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Regional Landscape Ecosystems of Michigan, Minnesota, and Wisconsin


Part of Bailey and Cushwa's (1981) Humid Temperate Domain, Humid Hot-Summer Continental Division, Eastern Deciduous Forest Province; glaciated landscape of late Wisconsinan age; savanna (most common), tallgrass prairie, deciduous forest.
Section V contains four subsections: Central Wisconsin Sand Plain, Southeastern Wisconsin Till Plain, Lake Winnebago Clay Plain, Rock River Hill Country. The section and subsections are shown on the large three-State map (Plate I).
DISCUSSION: A large part of Section V is characterized by gently sloping ground moraine and end moraine ridges, with calcareous soils. There are also areas of lacustrine sand and clay in the north. The relatively long growing season, coupled with fertile soils, has resulted in heavy agricultural use of the land.

ELEVATION: 580 to 1,535 feet (177 to 468 m).

AREA: 13,544 square miles (35,089 sq km).

STATES: Wisconsin.

CLIMATE: Continental, with great differences between summer and winter temperatures. Section V is influenced by three air masses: the Maritime Polar (dry, mild), Maritime Tropical (moist, warm), and Continental Polar (dry, cold). Total annual precipitation, which ranges from 28 to 33 inches across the section, is intermediate between that of Section IV to the west and Section VI to the east; precipitation increases from west to east (Wisconsin Statistical Reporting Service 1967). About 23 percent of precipitation falls during winter; this relatively low amount may partially account for stress on many tree species and may increase the potential for spring fires, which are important for maintaining prairie and savanna conditions.

BEDROCK GEOLOGY: Cambrian, Ordovician, and Silurian sedimentary rocks underlie most of the section; Silurian and Devonian marine sedimentary rocks are exposed along sections of the Lake Michigan shoreline (Ostrom 1981, Morey et al. 1982). At the northern edge of the section, Cambrian sandstone is locally exposed as buttes (Martin 1932, Hole 1968, Germain and Hole 1994). Precambrian-age (Archean) gneiss and amphibolite also occur at the northern edge (Morey et al. 1982). Granitic rock of the Wolf River batholith (Precambrian age) occurs in the northeast.

Underlying bedrock is responsible for general topographic relief in this section. For example, several of the broad plains here are underlain by resistant limestone or dolomite cuestas, such as the Niagaran upland along Lake Michigan and the Prairie du Chien cuestas farther to the west (Hole 1976, Martin 1965).

LANDFORMS: Section has surface sediments and landforms from the most recent Wisconsin Glaciation. End moraine, ground moraine, and outwash are the most common landforms; a loess cap (wind-deposited silt) covers much of the section.

SOILS: Soils are generally fine textured, either derived from glacial till or aeolian silt (loess) deposits. Loess deposits are up to 16 feet deep (Hole 1976). Soils are primarily Alfisols (Udalfs) and Mollisols (USDA Soil Conservation Service 1967). The soils of the Central Wisconsin Sand Plain (Subsection V.1) are sands.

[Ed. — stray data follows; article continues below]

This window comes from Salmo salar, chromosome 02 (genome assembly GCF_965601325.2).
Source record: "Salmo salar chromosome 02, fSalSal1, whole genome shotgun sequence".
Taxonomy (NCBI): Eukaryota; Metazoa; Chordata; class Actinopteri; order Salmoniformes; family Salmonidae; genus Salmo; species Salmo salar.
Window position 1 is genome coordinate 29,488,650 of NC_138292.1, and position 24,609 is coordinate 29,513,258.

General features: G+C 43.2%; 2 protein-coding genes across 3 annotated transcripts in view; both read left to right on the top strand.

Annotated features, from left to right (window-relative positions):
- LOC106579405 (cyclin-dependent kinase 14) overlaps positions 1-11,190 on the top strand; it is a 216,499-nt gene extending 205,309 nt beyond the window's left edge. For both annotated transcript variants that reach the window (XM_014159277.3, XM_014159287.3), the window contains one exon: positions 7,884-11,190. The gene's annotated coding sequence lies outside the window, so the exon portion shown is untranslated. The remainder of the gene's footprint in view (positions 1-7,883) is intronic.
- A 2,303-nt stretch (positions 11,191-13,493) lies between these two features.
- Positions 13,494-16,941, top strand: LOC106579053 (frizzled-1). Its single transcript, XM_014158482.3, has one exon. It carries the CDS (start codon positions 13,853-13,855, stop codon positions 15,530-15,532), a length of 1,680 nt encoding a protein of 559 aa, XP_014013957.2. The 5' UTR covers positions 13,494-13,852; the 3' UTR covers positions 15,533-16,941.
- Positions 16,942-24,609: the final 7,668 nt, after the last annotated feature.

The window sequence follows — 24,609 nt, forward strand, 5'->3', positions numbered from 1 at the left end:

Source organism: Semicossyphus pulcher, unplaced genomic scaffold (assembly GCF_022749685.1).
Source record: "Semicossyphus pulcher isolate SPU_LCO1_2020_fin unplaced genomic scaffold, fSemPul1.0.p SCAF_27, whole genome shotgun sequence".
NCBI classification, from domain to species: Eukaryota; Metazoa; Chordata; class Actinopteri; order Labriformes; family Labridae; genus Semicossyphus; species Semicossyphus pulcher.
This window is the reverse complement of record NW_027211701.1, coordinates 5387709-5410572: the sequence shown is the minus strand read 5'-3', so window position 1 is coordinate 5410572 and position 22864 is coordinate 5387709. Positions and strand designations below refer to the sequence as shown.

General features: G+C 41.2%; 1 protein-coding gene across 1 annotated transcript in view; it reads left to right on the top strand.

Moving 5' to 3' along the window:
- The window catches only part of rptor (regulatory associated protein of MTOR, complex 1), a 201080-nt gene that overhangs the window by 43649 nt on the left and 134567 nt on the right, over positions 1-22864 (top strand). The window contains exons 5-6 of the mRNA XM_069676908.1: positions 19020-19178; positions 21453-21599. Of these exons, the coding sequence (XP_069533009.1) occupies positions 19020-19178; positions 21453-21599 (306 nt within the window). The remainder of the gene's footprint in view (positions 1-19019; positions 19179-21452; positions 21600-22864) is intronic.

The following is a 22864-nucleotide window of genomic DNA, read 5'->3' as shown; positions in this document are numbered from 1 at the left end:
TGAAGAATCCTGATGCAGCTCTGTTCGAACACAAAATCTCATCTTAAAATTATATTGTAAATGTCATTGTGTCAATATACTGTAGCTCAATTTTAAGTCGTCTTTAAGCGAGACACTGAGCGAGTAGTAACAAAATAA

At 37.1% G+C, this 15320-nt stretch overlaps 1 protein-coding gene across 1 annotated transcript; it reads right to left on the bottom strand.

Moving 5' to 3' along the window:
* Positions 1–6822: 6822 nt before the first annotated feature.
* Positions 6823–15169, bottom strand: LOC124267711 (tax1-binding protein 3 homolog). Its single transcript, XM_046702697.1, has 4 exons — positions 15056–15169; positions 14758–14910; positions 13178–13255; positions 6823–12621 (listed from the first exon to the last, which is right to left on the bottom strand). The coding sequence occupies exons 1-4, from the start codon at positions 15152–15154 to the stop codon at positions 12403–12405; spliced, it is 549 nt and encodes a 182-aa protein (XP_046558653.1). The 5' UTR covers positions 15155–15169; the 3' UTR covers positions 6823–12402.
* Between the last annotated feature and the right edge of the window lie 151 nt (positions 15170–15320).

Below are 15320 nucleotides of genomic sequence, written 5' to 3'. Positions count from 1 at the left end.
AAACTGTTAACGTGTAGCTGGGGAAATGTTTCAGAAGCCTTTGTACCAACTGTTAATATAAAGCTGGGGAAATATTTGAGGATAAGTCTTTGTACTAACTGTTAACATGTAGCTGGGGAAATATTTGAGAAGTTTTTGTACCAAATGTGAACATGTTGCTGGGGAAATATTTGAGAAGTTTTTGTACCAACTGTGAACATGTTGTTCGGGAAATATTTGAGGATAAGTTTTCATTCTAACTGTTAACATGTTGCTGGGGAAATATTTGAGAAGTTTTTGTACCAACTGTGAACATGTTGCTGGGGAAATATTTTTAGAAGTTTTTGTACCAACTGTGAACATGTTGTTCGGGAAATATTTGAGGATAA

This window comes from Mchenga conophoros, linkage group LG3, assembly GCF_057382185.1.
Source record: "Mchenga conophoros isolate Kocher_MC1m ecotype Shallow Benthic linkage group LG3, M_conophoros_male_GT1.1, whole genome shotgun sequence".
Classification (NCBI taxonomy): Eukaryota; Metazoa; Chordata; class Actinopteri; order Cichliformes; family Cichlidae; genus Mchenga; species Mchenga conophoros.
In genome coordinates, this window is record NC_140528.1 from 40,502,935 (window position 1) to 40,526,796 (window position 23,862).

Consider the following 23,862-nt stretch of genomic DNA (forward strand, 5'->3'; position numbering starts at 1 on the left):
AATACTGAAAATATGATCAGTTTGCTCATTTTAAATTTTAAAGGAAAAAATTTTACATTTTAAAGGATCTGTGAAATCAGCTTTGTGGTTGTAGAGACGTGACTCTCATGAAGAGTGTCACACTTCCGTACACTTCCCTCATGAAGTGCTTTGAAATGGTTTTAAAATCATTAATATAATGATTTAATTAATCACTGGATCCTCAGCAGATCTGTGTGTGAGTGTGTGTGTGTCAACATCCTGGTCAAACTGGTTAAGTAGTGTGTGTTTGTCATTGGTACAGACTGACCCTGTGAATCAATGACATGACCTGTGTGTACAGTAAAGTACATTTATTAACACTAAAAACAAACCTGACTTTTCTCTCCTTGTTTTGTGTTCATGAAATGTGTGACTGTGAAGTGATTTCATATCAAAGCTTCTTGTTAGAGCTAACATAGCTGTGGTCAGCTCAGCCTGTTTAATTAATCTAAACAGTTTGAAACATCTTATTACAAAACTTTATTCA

PRESETTLEMENT VEGETATION: Bur oak savannas (openings) and oak forest can be considered the characteristic vegetation of flatter portions of the section. Tallgrass prairie occupied the least dissected, rolling parts of the section; prairie grasses dominated the groundcover of the open savannas, which often occupied slightly more irregular, rolling to moderately hilly topography. Sugar maple-basswood forest occupied the steepest most fire-protected sites, as well as those areas protected from fire by either wetlands or lakes.

NATURAL DISTURBANCE: Fire occurred regularly in the savannas and prairies. Fire frequency was largely controlled by climatic fluctuations (Kline and Cottam 1979). Windthrow was not commonly referenced, but was probably important in the forests.

PRESENT VEGETATION AND LAND USE: Most of the level to hilly topography is farmed, except for parts of the Central Wisconsin Sand Plain and major river corridors. Primarily the steep, dissected topography and the large wetlands remain in natural vegetation.

RARE PLANT COMMUNITIES: Both tallgrass prairie and oak savanna, originally the dominant vegetation, have became rare because of fire exclusion and agricultural development.

RARE PLANTS: See subsections and sub-subsections.

RARE ANIMALS: See subsections and sub-subsections.

NATURAL AREAS: See subsections and sub-subsections.

PUBLIC LAND MANAGERS: See subsections and sub-subsections.


BOUNDARY JUSTIFICATION: The boundary between Section IV, the Driftless Area, and Section V is based on differences in topography, with steeper slopes and more dissected topography in the Driftless Area. Lake Michigan forms the eastern boundary of Section V. Section VI begins along the eastern shore of Lake Michigan (in Michigan); it is characterized by moister, cooler summers and warmer winters (less continental conditions) than Section V because of winds off Lake Michigan. Sections VIII and IX have cooler temperatures than Section V because of higher latitude and prevailing winds from the northwest.

Previous Section -- Section IV. Driftless Area
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Next Section -- Section VI. Southern Lower Michigan

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